For the most part, the response I’ve heard from the Platforms, was that their systems are mostly used by companies for internal communication and therefore, anti-phishing and malware security isn’t a priority for them. This is wrong in my opinion, for two reasons;

  1. Even where companies use Slack or another service for “internal communication”, the people are always connected to the outside world — they are the weak link. People are always the weak link. There’s nothing to stop someone from copying a dangerous link from a social network into Slack by mistake — mistakes happen, regularly. And besides, most IT Professionals are more concerned about insider threats than they are external hacks.
  2. Communities using Slack is not a new concept, nor is it unexpected behavior. Take Botkit for example — it’s the world’s most widely used open source chatbot making framework. It has a few thousands members inside their Slack community. And Slack is an investor in Botkit. It was always obvious in my opinion, that communities like this, would use Slack for broadcasting updates and increasing community engagement. The NYT started live blogging on Slack more two years ago.
    Even if these messaging services weren’t originally designed with communities in mind, they should probably redesign them to meet customer usage and expectations.

MetaCert Security for Slack — what’s available now

MetaCert already protects customers of all sizes from malicious links on Slack, HipChat, Skype and Facebook Messenger. But I’m going to talk specifically about Slack.

Our security app silently monitors every message sent across public channels, checking links against our threat intelligence system in real time.

As soon as a dangerous link has been detected, an alert is broadcast to the channel in which it was detected, as well as to the administrator who installed our app. The time delay between detection and alert is less than a third of a second (170ms) — so the risk of someone opening the wrong link is significantly reduced.

As our customer, you get your own threat intelligence dashboard where you can find every link and file shared across your Slack account. It will also provide insight to the most active users and channels. And you get a full CRM — which includes all the contact information for your users (including their email address). So if you have an issue with a member of your community, you can get insight to exactly what they shared and in which channel, up to the point of detection. And then act accordingly with evidence — even if they later delete their messages. We call this forensic evidence.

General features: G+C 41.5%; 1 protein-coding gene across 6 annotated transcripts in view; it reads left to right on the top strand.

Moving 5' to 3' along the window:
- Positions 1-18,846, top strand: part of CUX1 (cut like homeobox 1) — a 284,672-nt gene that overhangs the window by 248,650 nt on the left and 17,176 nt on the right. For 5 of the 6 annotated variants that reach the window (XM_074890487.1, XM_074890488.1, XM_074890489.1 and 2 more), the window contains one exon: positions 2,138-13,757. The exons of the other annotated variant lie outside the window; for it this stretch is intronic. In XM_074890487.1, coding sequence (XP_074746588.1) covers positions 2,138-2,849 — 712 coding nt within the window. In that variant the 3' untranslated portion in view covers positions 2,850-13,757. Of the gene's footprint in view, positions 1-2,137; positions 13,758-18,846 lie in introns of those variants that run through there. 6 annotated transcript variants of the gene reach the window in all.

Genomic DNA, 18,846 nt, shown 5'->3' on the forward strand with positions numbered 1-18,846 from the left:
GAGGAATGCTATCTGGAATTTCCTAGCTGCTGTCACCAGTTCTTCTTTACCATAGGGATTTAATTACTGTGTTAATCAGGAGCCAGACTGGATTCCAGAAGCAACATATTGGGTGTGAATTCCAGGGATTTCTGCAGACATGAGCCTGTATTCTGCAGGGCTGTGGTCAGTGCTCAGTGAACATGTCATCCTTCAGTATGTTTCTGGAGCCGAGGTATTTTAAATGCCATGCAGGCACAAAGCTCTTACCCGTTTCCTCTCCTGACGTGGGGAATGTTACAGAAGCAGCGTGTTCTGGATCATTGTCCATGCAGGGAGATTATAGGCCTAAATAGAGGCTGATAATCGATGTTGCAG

The screen shot below is a real example of a community that I run within the chatbot industry.

Our Promise

Until recently, Slack didn’t permit third-parties like MetaCert to monitor DMs. It’s now possible. So as soon as we were made aware of the seriousness of phishing attacks via Slack DM throughout the token launch and ICO community by SingularDTV, we decided to dive right in and help address it. And the response from the wider community has been very supportive — which leads me to really believe that they care about security and the protection of their brands and their customers. Kudos, Crypto People! 🖖

We have immediately dedicated an engineer to build a separate security app for the Cryptocurrency industry — designing it with token launches and ICOs in mind every step of the way. If you’d like to join SingularDTV in beta testing new features before they go live, please get in touch. See below for contact details.

The new Crypto anti-phishing app for Slack will include everything the existing app has to offer, plus the following:

  • Protection for DMs. The new app will silently monitor all DMs and the second a phishing link is detected, an alert will be sent to everyone inside that direct message thread. Due to the limitations of the Slack API, it’s not technically possible to prevent the message from being sent — but the alert should deter someone from opening the wrong link.
  • Your personal threat intelligence dashboard will immediately pinpoint who the bad actors are and notify you as the admin, by direct message — in real time. The second a bad actor posts a dangerous link, you’ll know about it. And your dashboard will also provide you with that person’s contact information — including their email address.

We expect to have this update available on or before September 25th 2017.

[Update: I just wrote a post to invite community managers and moderators to beta test our major release today.]

  • The follow-up release to that launch will include a massive feature that will allow administrators to add suspicious links to their own blacklist. This will be the world’s first anti-spear phishing solution for Slack. When you add a link, the app will be updated in realtime. We expect to have this by late September.
  • And the second update will allow token launches and ICOs to share their blacklists with other teams within the community.